Apples don't fall far from the tree

I am in Philadelphia today to do a seminar on the Principles of the Family-Based Maudsley Treatment. In preparation, I've been talking a lot to people about how to present these ideas without causing quite as much resistance. In many ways, we're talking about "One More Bite" of a medicine that isn't welcomed by people who often don't see a use for taking.

My toolbox for persuasion on this has mostly been "evidence." But that doesn't always work well. I've been trying to get past my frustration with that, and found Apples don't fall far from the tree  very helpful.

I haven't worked out how to be more effective, or if it is possible, but this trip to talk primarily with therapists is a good chance to try.


  1. The best of luck to you, Laura, in getting your message across and not provoking as much resistance. I wonder whether that resistance would hold up if any of them had a child with an ED. We parents would grasp eagerly at any type of treatment or therapy that had a better chance than another of bringing recovery to our tortured children.

    This quote from your link is worrisome:

    "Clinicians were more often willing to continue to use a new treatment when they were able to effectively and enjoyably conduct the therapy and when their clients liked the therapy and reported improvement."

    I don't think any ED sufferer has ever "liked" their therapy if it was effective. Facing fears and changing thinking patterns are not "likable" activities.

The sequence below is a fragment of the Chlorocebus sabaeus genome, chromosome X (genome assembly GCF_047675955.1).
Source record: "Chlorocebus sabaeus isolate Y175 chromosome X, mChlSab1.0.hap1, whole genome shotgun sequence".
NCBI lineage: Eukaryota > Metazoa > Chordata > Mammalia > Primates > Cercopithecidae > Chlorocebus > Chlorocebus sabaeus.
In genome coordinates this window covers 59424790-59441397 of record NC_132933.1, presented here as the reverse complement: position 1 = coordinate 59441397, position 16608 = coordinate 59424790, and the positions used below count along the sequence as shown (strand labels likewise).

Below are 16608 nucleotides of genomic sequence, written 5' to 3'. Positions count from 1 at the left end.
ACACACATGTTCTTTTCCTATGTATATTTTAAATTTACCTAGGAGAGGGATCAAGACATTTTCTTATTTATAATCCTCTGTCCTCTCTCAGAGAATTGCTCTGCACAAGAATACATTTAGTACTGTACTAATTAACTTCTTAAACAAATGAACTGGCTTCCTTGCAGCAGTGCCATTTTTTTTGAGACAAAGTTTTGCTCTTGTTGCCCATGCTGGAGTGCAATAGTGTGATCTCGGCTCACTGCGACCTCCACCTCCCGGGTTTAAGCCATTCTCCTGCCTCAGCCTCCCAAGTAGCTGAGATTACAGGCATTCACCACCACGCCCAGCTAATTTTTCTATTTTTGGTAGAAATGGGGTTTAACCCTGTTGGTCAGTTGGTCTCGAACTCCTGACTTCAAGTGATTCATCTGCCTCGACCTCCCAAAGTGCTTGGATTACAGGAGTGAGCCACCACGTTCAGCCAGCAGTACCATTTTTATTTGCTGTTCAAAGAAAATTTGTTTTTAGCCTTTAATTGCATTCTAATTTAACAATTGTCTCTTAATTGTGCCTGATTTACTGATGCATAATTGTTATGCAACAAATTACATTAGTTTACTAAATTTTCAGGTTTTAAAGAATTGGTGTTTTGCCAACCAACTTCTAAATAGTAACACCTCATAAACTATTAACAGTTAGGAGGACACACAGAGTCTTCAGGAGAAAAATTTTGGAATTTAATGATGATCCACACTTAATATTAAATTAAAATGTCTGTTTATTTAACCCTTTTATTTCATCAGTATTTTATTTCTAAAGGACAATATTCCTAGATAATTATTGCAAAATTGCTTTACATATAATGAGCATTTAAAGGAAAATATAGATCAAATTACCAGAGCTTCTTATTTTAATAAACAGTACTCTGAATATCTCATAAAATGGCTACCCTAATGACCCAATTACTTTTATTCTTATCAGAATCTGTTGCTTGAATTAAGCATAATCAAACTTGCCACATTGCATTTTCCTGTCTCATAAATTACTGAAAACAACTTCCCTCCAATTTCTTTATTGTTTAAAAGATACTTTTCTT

2. Well, Laura, I am wondering if the lack of response to the evidence is due to a feeling that parents are responsible for eds and therefore can't be trusted to help OR if they just want to give a treatment that they know?

    Perhaps if they don't want to provide FBT, they do have a legal and moral obligation to have a frank discussion of treatment modalities with families, to review the statistics for recovery with the various treatments and to make a referral for FBT if they don't want to provide this treatment themselves.

    There's also a rich literature on the effects of childhood critical or chronic medical or developmental illness on the functioning of families-before and after studies are out there I think. There is also an emerging literature on acute stress responses and PTSD in parents. I wonder if the people who don't see a use for us might respond better if somehow they can see the toll that this illness takes on families and how the FBT allows the parents to have a good positive role in the treatment which just helps everyone. I wish some of the FBT studies would evaluate parents before and after the therapy-I know I sure felt a lot better when I was surrounded by support for feeding-we all felt more optimistic and empowered--including my d!


  3. All the very, very best with the talk. Your Good sense and clear thinking and speaking will probably say more to them than all the papers in the world. That and the thousands of families behind you.

  4. Laura Collins, you are one the most persuasive people I have every met! Be yourself, you will be perfect. You can't convince those who close there minds and eyes to change but there has to some who would welcome your experience and knowledge.


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